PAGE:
That means you're not going to be able to see how long you spend in light, deep and REM sleep every night. It also means you're not going to get sleep insights. This is a big loss, especially as it's a feature available on every other new Fitbit device.
You also won't be getting Guided Breathing on the regular Inspire, as the heart rate is also used to sync your breathing pattern in the app. Similarly, goal-based exercise modes are out. If you want to set goals, you'll need to pick up the Inspire HR.
Another loss in the fitness realm is Connected GPS. While it isn't exactly built-in GPS, Connected GPS allows you to use your phone to track where you are and what you're doing. This can be valuable if you do a lot of outdoor running or cycling, but it's not present on the Inspire – it's only available for the Inspire HR.
Those are some massive misses on the regular Inspire, and it's what makes it more of a basic fitness tracker compared to the Inspire HR. Otherwise, the two fitness trackers have a lot in common. They both have the swim tracking metrics that were first introduced on the Flex 2. You'll also get step tracking, calorie tracking and activity tracking.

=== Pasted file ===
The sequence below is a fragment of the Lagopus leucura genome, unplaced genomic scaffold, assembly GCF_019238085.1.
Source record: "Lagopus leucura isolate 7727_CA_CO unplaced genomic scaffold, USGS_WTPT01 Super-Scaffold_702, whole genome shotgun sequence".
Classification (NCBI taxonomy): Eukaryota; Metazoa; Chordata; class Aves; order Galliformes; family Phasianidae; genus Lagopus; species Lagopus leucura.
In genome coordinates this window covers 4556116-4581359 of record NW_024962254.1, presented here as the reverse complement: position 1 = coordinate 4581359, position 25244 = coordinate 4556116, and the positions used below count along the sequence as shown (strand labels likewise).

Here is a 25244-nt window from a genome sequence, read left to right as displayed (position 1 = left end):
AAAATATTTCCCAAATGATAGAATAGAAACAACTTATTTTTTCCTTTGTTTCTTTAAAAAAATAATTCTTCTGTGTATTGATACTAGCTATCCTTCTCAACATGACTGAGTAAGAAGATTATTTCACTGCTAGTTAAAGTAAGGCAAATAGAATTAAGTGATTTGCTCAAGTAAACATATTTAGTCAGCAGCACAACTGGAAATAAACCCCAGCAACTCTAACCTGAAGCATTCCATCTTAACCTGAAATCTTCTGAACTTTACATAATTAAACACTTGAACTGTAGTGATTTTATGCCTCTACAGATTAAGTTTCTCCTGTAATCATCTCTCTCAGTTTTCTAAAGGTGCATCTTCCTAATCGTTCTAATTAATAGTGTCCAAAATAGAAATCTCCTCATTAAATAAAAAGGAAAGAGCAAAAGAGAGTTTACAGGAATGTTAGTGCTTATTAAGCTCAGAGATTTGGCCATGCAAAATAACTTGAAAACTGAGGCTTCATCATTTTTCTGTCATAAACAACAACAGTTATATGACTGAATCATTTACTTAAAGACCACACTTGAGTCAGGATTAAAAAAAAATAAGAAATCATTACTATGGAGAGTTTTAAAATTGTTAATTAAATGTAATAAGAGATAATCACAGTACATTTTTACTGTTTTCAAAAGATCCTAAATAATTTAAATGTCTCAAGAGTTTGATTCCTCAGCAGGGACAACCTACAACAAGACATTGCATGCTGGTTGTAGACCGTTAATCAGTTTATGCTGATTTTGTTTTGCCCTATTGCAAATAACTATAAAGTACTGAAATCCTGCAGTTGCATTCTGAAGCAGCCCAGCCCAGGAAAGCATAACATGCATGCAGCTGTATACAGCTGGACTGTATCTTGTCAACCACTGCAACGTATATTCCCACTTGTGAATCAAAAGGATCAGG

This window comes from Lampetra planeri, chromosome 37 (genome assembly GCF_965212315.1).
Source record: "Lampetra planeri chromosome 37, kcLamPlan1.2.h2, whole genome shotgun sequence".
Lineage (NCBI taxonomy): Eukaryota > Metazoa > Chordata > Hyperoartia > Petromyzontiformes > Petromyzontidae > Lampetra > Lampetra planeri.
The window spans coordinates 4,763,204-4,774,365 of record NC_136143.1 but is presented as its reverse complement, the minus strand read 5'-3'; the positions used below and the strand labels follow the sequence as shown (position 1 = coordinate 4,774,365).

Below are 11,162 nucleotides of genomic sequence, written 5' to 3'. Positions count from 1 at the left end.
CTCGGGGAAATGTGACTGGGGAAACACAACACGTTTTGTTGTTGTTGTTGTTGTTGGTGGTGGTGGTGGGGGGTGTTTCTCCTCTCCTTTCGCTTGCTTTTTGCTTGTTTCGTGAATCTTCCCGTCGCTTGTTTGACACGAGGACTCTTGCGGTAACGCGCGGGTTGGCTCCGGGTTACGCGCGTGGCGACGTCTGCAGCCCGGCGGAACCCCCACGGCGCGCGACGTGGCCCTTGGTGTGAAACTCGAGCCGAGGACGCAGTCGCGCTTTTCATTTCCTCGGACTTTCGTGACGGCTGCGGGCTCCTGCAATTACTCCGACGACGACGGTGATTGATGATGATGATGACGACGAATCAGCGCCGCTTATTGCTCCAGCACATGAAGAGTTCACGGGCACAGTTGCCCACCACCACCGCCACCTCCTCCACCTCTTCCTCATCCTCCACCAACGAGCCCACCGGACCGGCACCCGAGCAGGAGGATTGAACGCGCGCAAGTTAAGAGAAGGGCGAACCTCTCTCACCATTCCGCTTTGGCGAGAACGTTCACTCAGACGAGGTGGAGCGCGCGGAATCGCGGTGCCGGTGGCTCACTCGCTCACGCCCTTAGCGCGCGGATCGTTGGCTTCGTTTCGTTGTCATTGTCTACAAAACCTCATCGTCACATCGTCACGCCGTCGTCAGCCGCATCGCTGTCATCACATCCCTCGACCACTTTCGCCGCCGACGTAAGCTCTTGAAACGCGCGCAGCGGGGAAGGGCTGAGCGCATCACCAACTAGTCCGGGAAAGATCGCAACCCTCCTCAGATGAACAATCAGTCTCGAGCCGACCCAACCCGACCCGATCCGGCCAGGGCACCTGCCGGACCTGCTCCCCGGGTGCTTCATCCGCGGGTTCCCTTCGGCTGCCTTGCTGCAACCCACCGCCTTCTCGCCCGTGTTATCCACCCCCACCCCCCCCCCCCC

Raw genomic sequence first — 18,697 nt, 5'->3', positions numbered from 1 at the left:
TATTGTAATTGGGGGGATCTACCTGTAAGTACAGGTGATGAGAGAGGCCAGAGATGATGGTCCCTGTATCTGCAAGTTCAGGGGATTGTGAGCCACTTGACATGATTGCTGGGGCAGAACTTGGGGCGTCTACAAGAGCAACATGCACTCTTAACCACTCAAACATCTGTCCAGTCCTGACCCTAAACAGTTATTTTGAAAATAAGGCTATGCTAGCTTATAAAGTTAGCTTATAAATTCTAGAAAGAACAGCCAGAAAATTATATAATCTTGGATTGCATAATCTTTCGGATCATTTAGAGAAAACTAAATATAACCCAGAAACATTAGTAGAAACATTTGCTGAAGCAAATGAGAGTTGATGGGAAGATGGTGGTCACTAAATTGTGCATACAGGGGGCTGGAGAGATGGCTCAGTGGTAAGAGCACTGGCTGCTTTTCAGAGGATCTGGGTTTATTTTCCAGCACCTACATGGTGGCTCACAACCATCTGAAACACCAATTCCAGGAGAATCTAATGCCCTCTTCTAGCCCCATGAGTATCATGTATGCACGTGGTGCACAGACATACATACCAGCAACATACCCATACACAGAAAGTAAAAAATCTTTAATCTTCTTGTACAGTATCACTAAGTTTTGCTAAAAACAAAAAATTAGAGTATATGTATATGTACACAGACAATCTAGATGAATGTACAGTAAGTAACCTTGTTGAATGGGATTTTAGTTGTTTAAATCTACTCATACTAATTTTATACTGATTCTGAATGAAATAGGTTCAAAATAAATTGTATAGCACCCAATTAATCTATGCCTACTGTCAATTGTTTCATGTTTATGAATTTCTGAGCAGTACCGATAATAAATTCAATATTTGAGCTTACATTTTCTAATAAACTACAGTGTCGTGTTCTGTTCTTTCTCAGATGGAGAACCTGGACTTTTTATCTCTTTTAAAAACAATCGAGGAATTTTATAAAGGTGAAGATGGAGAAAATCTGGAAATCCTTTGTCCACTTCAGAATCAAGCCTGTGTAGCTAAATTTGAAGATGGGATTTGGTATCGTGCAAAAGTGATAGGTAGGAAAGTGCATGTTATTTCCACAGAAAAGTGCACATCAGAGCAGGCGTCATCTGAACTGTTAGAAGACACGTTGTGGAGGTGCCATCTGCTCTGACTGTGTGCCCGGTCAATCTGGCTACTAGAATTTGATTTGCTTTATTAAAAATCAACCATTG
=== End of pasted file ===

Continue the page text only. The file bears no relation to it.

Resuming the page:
Notifications are also on board, as is Fitbit's very good automatic workout detection. There are a lot of similarities, but when it comes to some of the more advanced fitness tracking stuff, you're missing out a lot without that heart rate monitoring.
Fitbit Inspire v Fitbit Inspire HR: Battery life and price
You'd think that the Inspire would have better battery life than the Inspire HR, as it doesn't have a sensor consistently tracking your heart rate – but you'd be wrong. Both the Inspire and Inspire HR have the same exact battery life: five days.
Now, the regular Inspire will likely have a little more room in that five days, such as longer days, and you could probably stretch it to six days. The Inspire HR, however, likely won't get better than five days.
As for price, the regular Inspire will cost you while the Inspire HR will cost you . For that you're basically getting a heart rate sensor and clasp.
Fitbit Inspire v Fitbit Inspire HR: Verdict
What do you want in a fitness tracker? If you want a device that keeps track of your basic activities and offers things like waterproofing and some sleep tracking, then the Inspire is a good choice. If you're looking to spend the least amount possible on a Fitbit, it's a solid option.
However, the Inspire HR isn't that much more expensive. And for the extra cash, you're getting a whole lot more thanks to that heart rate sensor. You're getting some major feature upgrades, especially when it comes to sleep tracking. Plus, you're getting a better clasp. While the button clasp on the regular Inspire doesn't come open too much, over the long term it could be a big annoyance. So the Inspire HR could offer a better pound-for-pound value compared to the regular Inspire.
How we test